I cannot even begin to place a word for the event I just experienced. I kind of thought that everyone would suddenly turn around and say, "Gotcha! Just kidding!" Okay, here it goes:
I put on a nice blouse and skirt. No jeans for me today. Since my mom didn't say anything, I assumed that I had done good. Then we met up with one of Oh-nee's friends to carpool to the wedding. Note: the wedding was for a friend from work. I think Oh-nee might have introduced them to each other.
Well, what do you know, Gurye has a wedding center, too. There were two weddings going on today. And, like always, I blended in with the crowd. It got especially awkward when they took me to this message board and insisted I write a message to the bride and groom in English. I tried to get Oh-nee to sign it with me, but no. So, a month down the road, the happy couple will be looking at their message board filled up with messages from their closest friends plus an odd message in a different language from someone they have never met. That's me, keeping my reputation as a Korean Wedding Crasher.
Before the ceremony I was introduced to three moms who each had two children in my classes. Six out of 600. I tried desperately to remember them, but I couldn't even fake it. I didn't know if the names were for boys or girls. Teacher fail.
As we bunched in the back of the ceremony room (friends stand in the back, family sit) a woman was herding people away from an area right in front of me. It kind of looked like a track of some kind. Then the ceremony started and that's when things got all Alice-Through-The-Looking-Glass like.
The ceremony began with the mothers - dressed in hanbok - lighting some candles on the alter. That's normal, right?
Then the lights dimmed and blared this really loud Korean music. A spotlight shot at the bride and groom standing in this gazebo thing at the front of the room. Okay, a little gaudy, but cute. Then, the fog machine kicked in, blasting fog around the couple (which then spilled into and covered the family). Then, to my already shocked amazement, the gazebo starting moving. All the while this weird Korean nature-techno music was blaring. The gazebo took them from the front of the room to the back...directly where I was standing. It was the most awkward minute of my life, watching them on this moving gazebo. I stood there willing it to move faster.
You think that's good? Well, that's just the opening scene.
The bride and groom dismounted from their floating gazebo (which somewhat resembled Cinderella's pumpkin coach) and made their way to the start of the aisle. The groom was first; he was flanked by two workers from the wedding center (tiny women) carrying swords. They marched in front of him, stopped halfway and raised their swords to make an arch. The groom walked under the sword arch, followed shortly by the bride. The music had changed to the wedding march for this little exchange.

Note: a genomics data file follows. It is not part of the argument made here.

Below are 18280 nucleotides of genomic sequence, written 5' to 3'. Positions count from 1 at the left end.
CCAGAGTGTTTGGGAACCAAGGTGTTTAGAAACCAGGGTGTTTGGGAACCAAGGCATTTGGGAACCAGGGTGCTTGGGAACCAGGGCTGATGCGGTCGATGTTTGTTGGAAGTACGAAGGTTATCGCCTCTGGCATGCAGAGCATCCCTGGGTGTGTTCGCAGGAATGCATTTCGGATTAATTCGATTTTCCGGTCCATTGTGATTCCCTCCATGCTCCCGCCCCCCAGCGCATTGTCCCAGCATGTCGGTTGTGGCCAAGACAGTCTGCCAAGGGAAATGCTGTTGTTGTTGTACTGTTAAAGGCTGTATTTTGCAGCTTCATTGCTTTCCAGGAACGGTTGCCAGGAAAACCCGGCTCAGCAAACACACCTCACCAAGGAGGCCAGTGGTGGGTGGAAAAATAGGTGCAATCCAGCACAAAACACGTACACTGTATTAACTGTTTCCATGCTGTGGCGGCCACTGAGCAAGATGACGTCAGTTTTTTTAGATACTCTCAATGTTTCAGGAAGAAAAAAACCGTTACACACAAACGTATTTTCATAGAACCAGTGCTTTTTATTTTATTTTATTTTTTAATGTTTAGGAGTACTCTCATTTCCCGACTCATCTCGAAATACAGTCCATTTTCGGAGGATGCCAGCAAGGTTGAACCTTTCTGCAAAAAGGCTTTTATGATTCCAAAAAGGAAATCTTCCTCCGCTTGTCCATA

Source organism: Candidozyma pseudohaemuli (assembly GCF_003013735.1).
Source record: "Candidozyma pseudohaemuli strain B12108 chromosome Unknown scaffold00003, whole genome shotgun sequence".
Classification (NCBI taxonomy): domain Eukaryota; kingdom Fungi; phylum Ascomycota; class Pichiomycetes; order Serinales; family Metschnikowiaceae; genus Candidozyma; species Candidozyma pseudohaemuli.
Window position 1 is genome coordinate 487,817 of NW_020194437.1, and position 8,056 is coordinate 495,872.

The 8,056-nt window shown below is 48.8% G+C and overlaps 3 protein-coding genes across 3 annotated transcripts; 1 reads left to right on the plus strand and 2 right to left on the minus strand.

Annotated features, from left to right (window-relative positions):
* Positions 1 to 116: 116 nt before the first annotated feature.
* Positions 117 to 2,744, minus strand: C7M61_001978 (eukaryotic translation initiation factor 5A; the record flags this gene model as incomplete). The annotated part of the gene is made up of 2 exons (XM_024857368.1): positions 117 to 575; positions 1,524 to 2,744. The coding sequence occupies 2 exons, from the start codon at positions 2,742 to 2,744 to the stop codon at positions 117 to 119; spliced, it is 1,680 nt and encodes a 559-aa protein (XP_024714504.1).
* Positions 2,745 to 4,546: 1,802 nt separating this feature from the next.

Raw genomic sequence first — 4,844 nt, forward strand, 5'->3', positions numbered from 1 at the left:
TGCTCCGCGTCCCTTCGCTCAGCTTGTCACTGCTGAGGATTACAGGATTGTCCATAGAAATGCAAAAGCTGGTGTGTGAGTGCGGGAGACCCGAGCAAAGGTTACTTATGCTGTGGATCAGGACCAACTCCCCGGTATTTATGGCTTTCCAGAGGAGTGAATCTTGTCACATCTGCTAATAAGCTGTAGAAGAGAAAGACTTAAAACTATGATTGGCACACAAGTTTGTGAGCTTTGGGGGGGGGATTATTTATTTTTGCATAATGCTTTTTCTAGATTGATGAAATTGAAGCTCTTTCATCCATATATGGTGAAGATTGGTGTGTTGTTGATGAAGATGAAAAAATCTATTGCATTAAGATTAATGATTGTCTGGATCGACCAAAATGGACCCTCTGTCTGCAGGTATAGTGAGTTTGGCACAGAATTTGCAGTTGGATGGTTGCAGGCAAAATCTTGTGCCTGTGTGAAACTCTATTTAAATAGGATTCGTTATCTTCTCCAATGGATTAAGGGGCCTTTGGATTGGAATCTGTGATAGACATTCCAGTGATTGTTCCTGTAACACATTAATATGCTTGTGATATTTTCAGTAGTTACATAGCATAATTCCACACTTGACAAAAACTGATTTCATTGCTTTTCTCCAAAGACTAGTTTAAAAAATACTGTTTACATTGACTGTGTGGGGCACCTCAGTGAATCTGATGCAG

They approached the alter and did insa to the pastor. And that's where I have to stop my report, because Oh-nee and her friend pulled me away and up toward lunch. I guess friends don't have to sit through the ceremony. That was fine by me; I ran 12 miles that morning and was starving! As I was leaving they were playing Ode to Joy.
The after-lunch was another buffet, just like last time, but it looked much less appetizing. But I was pretty hungry and confident that I could eat just about anything. I grabbed some mushrooms, greens, veggie job chae and some other standard Korean dishes. The first bite tasted like Pine Sol. The second was okay and the third tasted like the ocean. Thinking it was just my dumb American palate (and responding to my angry stomach), I pushed through. I've eaten worse, right? While eating I could hear Ode to Joy resuming downstairs.
After lunch, Oh-nee met with more friends, of which all told me I had big, blue eyes and a small face. (Wait, really!?) I ran into a few students and had awkward conversations with them. Finally Oh-nee and I jumped into the car. Home, right? Nope.
Oh-nee: "Mahd-upsoyyo?" (not delicious?)
Me: Trying to be polite, I said that it was okay.
Oh-nee: "Ah-ni-yo. Mahd-upsoyyo." (No, it was bad.)
Thank God. I'm not crazy. So, we went met back up with Oh-nee's friends and one of their houses. The woman owns a flower shop and lives in the back of the shop so it was pretty nice. Everyone had coffee except for me, who had some kind of pine tea (to wash down the Pine Sol). I make it sound bad, but it is actually very tasty. I drink a lot of it because there isn't any caffeine in it.
We sat there for about an hour. I listened to their conversation as much as possible, but they had placed me in front of a TV playing an American movie. My brain was hungry for American movies. And besides, the conversation that I could understand was pretty boring. "What does she eat?" "Why does she run?" "Can she use chopsticks?" "Does she not eat meat because she doesn't want to get fat?" "Does she have a boyfriend? Why not?" "Her face is so small!" "Her eyelashes are so long and curly."
Yep, standard conversation topics in my world.
Right as the movie ended the after-party broke up. Oh-nee and I did a few errands before heading home (I'm going to try to make Hershey Kiss peanut butter cookies tomorrow, so we stopped to get supplies). I guess I did alright with Oh-nee's friends, because I'm having bibimbop with them for dinner. I really hope Oh-nee's coming, but I'm not entirely sure. I'll keep you posted. Hope you enjoyed!